The So-Called Exposé of Madame Blavatsky
Boston Index, March 11, 1886
EDITORS of the Index:
Will you give me a little space in your valuable paper for a few words regarding the so-called expose of Madame H. P. Blavatsky, and the report of the Society for Psychical Research of London upon theosophic phenomena?
This report extends over several hundred pages, and is called scientific.
It must not be forgotten that, first, the investigation was self-constituted, and not requested by the Theosophical Society; and, secondly, that it related to a part of the history of theosophy which is not of great importance, nor dwelt on much by its members. We are a society devoted to Universal Brotherhood and Philosophy. It was true that Col. Olcott, the President, related to Mr. Hodgson nearly all the phenomena he had ever seen; but that was only injudicious, for they were not performed publicly nor for the public.
Now, I was the third person engaged in founding the society here, in 1875. Have been very active in it ever since. Went to India, via London, in 1884. And yet Mr. Hodgson did not interrogate me, nor did he get the facts he relates in his report at first hand.
He says, among other things, that “Mr. Judge, an American, was at Adyar, and was not allowed to see the shrine or its room.” This is false. I went to India expressly to be concerned in the coming exposure by the Coulombs, and I took charge of everything the moment I arrived there. I had the final and exhaustive examination made. I myself removed the shrine to an adjoining room, from which that night it disappeared. This was months before Hodgson arrived in India. If he saw what he thought was a part of the shrine, it was a joke put on him by Dr. Hartmann, who would be pleased to lead such a wild investigator into a trap. No part of it was retained by Hartmann.
Again, he describes a hole in the wall behind the shrine. There was none, and he gets it all at second hand. There was an unfinished opening in the second wall, behind the shrine, having jagged projections of lath ends all around it, just as Coulomb had to leave it, when we stopped him. The cupboard put up against it was unfinished, and the false door thereof could only be opened with mallet and pryer. All this was Coulomb’s concoction, ready to be opened to Missionary Patterson at the proper time. But the proper time never arrived, and I will tell you why. I was in Paris in April, 1884; and, while there, a message was received—in the very way which. Hodgson thinks he has exploded,—informing us that the Coulombs had begun operations, and that, unless someone went and stopped them, they would get their traps finely finished, with a due appearance of age and use to carry out the conspiracy. So I started for Adyar, with full authority. But, while on the way, the people had received there a similar intimation, so that I found the Coulombs just out of the place when I arrived. At once, a register was opened there. Over three hundred people examined the place, who signed their names to a declaration of the condition and appearance of things; and then a resolution prohibiting further prying by the curious was passed. The very next day Missionary Patterson, expert Gribble & Ca., came to examine. It was too late. The law was already in existence; and Mr. Gribble, who had come as an “impartial expert,” with, however, a report in full in his pocket against us, had to go away depending on his imagination for damaging facts. He then drew upon that fountain.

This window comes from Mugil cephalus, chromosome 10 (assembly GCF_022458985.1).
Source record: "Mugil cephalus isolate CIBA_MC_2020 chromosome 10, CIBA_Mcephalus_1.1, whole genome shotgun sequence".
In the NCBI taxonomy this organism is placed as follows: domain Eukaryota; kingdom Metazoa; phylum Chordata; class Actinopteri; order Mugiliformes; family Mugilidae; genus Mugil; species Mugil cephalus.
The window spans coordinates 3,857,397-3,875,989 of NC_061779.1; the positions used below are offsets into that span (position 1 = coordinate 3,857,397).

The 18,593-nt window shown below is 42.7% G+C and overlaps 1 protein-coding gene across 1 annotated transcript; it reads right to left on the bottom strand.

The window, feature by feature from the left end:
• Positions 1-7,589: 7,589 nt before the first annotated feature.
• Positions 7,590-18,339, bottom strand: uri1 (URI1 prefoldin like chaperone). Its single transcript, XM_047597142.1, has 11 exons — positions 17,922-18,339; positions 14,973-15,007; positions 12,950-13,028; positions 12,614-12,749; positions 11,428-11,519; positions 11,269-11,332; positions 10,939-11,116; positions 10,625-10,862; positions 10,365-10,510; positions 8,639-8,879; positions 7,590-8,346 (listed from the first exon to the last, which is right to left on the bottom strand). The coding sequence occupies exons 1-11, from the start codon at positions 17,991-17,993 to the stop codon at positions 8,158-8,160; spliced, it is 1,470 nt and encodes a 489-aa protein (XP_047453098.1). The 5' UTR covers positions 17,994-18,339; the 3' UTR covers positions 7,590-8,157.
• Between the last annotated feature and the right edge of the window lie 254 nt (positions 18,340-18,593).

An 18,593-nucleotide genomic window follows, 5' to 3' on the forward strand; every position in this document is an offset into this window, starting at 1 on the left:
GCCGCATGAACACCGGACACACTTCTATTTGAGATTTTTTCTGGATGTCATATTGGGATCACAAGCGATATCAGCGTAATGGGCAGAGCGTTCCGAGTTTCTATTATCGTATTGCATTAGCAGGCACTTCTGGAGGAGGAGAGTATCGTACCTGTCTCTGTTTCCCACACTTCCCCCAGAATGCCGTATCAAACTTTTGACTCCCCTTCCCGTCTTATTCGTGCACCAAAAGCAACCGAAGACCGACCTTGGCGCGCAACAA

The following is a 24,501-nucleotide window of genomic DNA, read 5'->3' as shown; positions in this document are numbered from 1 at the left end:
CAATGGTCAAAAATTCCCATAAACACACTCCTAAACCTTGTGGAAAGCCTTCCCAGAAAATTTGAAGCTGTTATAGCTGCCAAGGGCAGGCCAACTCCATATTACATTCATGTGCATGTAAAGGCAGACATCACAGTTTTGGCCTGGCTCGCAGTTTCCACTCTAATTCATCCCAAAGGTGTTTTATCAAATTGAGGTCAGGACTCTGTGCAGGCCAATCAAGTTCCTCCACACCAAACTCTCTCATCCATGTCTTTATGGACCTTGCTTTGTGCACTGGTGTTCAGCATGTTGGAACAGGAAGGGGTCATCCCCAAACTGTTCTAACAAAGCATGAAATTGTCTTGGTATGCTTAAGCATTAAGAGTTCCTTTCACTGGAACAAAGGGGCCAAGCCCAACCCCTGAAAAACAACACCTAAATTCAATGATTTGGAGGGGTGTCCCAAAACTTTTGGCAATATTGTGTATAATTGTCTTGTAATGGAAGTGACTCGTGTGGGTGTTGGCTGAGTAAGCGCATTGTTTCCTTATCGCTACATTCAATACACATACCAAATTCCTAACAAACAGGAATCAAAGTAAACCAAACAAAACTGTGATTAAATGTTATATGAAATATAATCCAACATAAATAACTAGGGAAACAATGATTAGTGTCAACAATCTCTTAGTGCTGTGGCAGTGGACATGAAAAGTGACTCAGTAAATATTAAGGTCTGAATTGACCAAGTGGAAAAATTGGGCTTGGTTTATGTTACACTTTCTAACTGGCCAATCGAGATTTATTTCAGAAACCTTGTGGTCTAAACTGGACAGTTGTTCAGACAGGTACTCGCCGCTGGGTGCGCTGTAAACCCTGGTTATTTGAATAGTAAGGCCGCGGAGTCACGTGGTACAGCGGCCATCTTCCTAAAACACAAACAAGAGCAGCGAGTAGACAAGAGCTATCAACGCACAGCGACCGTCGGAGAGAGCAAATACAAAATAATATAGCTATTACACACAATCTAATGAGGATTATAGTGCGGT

I tell you, Mr. Editor, the report of Hodgson is only half done work. No account has been taken of the numerous letters received by me and others, during these years between 1874 and 1884, from various adepts, under circumstances entirely free from Blavatskyism. And he has failed to get the evidence regarding things at Adyar, of the only person who went there free from excitement, and who remained cool while the rest were wild. An experience of ten years had placed my mind where the puerile traps of missionaries, or resemblances of letters from adepts to Blavatsky’s writing, could not affect it. Far I will divulge to you this, sir, that, if an adept wanted to write to you, the curious circumstance might be found that the writing would resemble your awn. lance saw a message thrown upon the leaf of a book; and it was in the handwriting of him holding it, who was as much amazed as any one else.
One word more. Mr. Hodgson’s argument an the evidence proceeds thus: Damodar says, in a separate examination, that the figure of the adept “went over a tree and disappeared,” while Mohini says, “The figure seemed to melt away.” Ergo, they lie, because they disagree as to the disappearance. This is sheer folly. Then he goes through what happened in Paris when I was present, asking Mohini and Keightley if a man might not have entered the window. They had forgotten the window. I say the window was in my room; and its height from the stone courtyard was over twenty feet, with no means of reaching by climbing.
Finally, I received in Paris several letters from American friends, ignorant of adepts; and inside were pencilled notes in the familiar handwriting which Hodgson has exploded and proved “fraudulent.”
The report is valuable as a contribution to history; and when Mr. Hodgson has gained same acquaintance with the several adepts, of whom he does not dream, who are engaged with the society, he and your readers may be pleased to revise conclusions, as science has so often been compelled to do.
WILLIAM Q. JUDGE
New York, February, 1886